Gold price could benefit from Swiss vote
Zurich (Oct 29) Switzerland enjoys a rather more direct system of democracy than we do.
If you want some kind of constitutional change, and you can find 100,000 people prepared to support your proposal with their signature, you can get a referendum called.
If the majority then vote in your favour, the matter is then referred to the 26 cantons – the administrative regions (similar to our counties) – and if the majority too vote yes, you’ll get the change you were agitating for.
There’s a referendum coming up next month that could have huge ramifications for gold investors.
Private car ban
Some of the recent Swiss referendums have made me smile.
In 2003, there were demands that private cars be banned from all public places (including roads) on certain Sundays of the year.
In 2012, there was an attempt to regulate book prices so that books would become “more affordable to all”.
Neither referendum was voted through by the Swiss. But over the last 25 years, some surprising initiatives have been voted into the constitution. Referendums have led to a national holiday on 1 August, government-approved heroin being given to addicts and the banning of the building of minarets (Islamic-style towers).
On 30 November, the Swiss will be voting whether to “Save our Swiss gold”.
What’s behind this movement?
Rather than dive straight in and tell you what the issues to be voted on are, let me give you some background first.
After the USA abandoned Bretton Woods in 1971, Switzerland was the last nation left on a gold standard. It seems Switzerland had to sever its golden ties if it wanted to join the International Monetary Fund, and in 1999, the decision to leave the gold standard was made. But only just – 12 of the 26 cantons voted against.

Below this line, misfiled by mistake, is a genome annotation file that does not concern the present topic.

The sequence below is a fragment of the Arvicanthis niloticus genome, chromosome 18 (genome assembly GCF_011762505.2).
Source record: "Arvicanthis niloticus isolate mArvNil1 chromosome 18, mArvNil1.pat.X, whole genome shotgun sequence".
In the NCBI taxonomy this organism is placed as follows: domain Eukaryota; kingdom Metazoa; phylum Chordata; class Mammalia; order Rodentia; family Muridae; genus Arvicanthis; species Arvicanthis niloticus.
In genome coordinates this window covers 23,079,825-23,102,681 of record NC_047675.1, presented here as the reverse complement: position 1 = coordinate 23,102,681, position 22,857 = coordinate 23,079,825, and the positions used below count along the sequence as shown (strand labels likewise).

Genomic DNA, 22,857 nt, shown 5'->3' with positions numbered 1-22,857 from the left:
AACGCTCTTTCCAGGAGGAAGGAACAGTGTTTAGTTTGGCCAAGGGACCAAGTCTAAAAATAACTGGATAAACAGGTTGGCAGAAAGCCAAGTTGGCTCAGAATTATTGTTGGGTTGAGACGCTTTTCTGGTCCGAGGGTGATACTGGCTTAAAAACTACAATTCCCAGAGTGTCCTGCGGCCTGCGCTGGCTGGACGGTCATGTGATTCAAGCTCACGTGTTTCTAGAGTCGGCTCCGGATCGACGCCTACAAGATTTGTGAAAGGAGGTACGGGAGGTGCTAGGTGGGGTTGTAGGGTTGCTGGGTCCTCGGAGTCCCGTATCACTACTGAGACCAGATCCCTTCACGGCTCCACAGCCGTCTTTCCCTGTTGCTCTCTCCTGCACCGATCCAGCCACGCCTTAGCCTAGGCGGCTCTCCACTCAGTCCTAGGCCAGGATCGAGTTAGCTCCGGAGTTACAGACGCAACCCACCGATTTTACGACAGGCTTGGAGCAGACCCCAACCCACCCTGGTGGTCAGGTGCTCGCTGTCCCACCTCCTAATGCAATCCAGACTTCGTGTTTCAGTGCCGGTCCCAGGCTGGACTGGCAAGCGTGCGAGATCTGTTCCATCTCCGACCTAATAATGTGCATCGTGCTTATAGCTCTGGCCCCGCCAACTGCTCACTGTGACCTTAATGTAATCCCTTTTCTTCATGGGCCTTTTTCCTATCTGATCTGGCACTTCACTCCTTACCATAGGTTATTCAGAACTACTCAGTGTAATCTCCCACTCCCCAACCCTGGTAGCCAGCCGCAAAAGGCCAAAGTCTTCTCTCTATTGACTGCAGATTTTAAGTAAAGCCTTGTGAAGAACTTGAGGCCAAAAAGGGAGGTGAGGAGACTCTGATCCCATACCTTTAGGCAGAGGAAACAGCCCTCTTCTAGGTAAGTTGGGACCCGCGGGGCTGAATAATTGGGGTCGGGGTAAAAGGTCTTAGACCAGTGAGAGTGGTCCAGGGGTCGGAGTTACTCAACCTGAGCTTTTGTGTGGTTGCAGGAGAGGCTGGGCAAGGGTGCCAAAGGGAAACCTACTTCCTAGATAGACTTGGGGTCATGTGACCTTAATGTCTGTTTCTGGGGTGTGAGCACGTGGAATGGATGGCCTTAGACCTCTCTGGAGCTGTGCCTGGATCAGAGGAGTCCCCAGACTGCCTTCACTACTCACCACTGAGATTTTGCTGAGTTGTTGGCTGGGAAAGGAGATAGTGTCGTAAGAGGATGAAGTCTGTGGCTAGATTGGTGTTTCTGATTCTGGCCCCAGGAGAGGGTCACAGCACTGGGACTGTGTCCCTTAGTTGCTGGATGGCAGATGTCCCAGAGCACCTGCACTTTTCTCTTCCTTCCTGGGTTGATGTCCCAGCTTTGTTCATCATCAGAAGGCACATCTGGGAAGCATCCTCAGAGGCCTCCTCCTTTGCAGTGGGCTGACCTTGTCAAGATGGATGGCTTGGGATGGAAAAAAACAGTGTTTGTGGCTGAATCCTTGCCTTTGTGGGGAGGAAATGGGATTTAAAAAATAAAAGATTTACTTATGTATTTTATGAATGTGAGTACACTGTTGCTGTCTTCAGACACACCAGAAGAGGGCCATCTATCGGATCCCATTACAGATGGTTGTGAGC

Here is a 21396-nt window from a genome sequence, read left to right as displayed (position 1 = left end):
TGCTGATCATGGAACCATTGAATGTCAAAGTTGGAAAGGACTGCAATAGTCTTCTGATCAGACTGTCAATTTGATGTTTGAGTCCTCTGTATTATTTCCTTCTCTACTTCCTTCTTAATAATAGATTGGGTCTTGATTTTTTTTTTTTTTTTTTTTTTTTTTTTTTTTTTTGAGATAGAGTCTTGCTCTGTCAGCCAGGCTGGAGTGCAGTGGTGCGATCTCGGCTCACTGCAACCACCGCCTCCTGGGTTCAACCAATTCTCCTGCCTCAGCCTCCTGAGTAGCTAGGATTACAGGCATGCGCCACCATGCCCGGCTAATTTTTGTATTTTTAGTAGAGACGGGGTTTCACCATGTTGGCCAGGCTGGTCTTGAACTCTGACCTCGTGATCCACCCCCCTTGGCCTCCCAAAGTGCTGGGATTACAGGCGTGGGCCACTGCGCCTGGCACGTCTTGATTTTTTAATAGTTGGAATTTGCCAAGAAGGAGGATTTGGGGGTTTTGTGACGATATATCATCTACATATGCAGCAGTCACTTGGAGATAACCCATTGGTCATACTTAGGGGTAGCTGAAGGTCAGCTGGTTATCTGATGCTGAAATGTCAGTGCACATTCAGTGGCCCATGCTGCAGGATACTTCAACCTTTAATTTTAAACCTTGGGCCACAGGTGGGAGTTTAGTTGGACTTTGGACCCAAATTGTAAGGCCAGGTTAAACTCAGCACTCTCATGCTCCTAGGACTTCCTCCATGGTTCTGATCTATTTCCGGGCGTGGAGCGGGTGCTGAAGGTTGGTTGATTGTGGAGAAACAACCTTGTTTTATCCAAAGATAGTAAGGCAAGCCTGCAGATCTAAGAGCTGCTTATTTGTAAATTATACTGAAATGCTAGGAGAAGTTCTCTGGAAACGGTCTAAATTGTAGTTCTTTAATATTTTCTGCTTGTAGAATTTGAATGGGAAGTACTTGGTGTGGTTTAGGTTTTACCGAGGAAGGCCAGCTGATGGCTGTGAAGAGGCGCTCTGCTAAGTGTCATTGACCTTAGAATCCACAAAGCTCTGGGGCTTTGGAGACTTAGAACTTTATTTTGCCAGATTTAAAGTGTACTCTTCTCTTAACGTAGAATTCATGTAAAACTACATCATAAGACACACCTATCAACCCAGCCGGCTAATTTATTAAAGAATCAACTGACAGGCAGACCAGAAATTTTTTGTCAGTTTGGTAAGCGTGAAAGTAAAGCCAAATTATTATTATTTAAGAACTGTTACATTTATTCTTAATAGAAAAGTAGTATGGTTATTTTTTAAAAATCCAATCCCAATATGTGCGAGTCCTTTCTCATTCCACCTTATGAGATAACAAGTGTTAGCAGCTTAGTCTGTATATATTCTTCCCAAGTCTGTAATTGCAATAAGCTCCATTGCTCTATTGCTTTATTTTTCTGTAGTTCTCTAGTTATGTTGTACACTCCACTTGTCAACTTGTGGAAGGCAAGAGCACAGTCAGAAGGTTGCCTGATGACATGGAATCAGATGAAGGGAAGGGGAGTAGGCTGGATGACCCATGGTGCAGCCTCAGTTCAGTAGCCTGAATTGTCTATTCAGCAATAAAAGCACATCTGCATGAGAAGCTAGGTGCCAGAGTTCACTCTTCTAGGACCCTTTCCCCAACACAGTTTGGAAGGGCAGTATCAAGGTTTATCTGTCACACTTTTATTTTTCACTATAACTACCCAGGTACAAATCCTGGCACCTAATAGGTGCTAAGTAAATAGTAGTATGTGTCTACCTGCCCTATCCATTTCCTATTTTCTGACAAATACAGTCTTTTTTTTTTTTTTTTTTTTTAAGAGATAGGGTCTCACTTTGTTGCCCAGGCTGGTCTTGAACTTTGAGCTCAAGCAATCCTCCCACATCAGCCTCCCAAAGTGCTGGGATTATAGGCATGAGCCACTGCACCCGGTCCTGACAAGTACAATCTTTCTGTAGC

It was, I suppose, the final blow in the long, worldwide process to demonetise gold, which continued through the second half of the 20th century.
The Swiss decision came at around the same time as Gordon Brown sold two thirds of Britain’s gold at the bottom of the market. Swiss gold holdings in 1999 were about 2,600 tonnes – about 8% of global central bank gold reserves at the time. Even though gold was trading below $300 an ounce, that gold, according to the World Gold Council, amounted to almost 40% of Swiss foreign exchange reserves.
Over the next five years, Switzerland sold some 1,550 tonnes (‘one tonne a day’ as the ‘yes’ campaign points out) – at between $300 and $500 an ounce. To put that into some kind of context, Gordon Brown ‘only’ sold 390 tonnes.
The proceeds of the sales were then distributed amongst the cantons and spent by them (no wonder they voted yes, say the cynics).
Now Switzerland has some 1,040 tonnes. Even with the gold price at $1,230 an ounce, that gold amounts to just 8% of its foreign exchange reserves.
“Save our Swiss gold” is, basically, a reaction to the fact that Switzerland has been an enormous dishoarder of gold, as this next chart from Grant Williams shows.